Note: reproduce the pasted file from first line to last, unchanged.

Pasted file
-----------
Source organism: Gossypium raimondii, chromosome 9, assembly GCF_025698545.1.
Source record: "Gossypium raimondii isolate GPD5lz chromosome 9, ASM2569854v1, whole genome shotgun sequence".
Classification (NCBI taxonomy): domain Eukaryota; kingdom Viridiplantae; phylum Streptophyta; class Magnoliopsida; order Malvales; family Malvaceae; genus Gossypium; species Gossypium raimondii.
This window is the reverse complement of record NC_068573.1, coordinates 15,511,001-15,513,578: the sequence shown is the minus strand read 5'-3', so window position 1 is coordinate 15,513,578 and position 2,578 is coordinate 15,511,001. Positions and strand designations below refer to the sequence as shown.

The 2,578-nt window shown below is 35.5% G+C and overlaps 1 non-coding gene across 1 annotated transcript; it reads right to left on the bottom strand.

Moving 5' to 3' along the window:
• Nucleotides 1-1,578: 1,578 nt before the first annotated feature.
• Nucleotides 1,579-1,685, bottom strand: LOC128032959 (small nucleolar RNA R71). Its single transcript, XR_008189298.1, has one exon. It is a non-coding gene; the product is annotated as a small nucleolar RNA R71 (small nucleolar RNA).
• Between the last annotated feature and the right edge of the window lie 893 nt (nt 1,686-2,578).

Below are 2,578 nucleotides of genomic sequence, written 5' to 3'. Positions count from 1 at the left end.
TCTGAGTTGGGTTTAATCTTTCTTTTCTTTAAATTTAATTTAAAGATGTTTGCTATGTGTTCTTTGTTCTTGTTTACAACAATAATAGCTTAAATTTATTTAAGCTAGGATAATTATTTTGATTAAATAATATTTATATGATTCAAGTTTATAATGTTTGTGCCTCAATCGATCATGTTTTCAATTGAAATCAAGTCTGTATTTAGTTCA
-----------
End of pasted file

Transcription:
Source organism: Gossypium raimondii, chromosome 9, assembly GCF_025698545.1.
Source record: "Gossypium raimondii isolate GPD5lz chromosome 9, ASM2569854v1, whole genome shotgun sequence".
Classification (NCBI taxonomy): domain Eukaryota; kingdom Viridiplantae; phylum Streptophyta; class Magnoliopsida; order Malvales; family Malvaceae; genus Gossypium; species Gossypium raimondii.
This window is the reverse complement of record NC_068573.1, coordinates 15,511,001-15,513,578: the sequence shown is the minus strand read 5'-3', so window position 1 is coordinate 15,513,578 and position 2,578 is coordinate 15,511,001. Positions and strand designations below refer to the sequence as shown.

The 2,578-nt window shown below is 35.5% G+C and overlaps 1 non-coding gene across 1 annotated transcript; it reads right to left on the bottom strand.

Moving 5' to 3' along the window:
• Nucleotides 1-1,578: 1,578 nt before the first annotated feature.
• Nucleotides 1,579-1,685, bottom strand: LOC128032959 (small nucleolar RNA R71). Its single transcript, XR_008189298.1, has one exon. It is a non-coding gene; the product is annotated as a small nucleolar RNA R71 (small nucleolar RNA).
• Between the last annotated feature and the right edge of the window lie 893 nt (nt 1,686-2,578).

Below are 2,578 nucleotides of genomic sequence, written 5' to 3'. Positions count from 1 at the left end.
TCTGAGTTGGGTTTAATCTTTCTTTTCTTTAAATTTAATTTAAAGATGTTTGCTATGTGTTCTTTGTTCTTGTTTACAACAATAATAGCTTAAATTTATTTAAGCTAGGATAATTATTTTGATTAAATAATATTTATATGATTCAAGTTTATAATGTTTGTGCCTCAATCGATCATGTTTTCAATTGAAATCAAGTCTGTATTTAGTTCA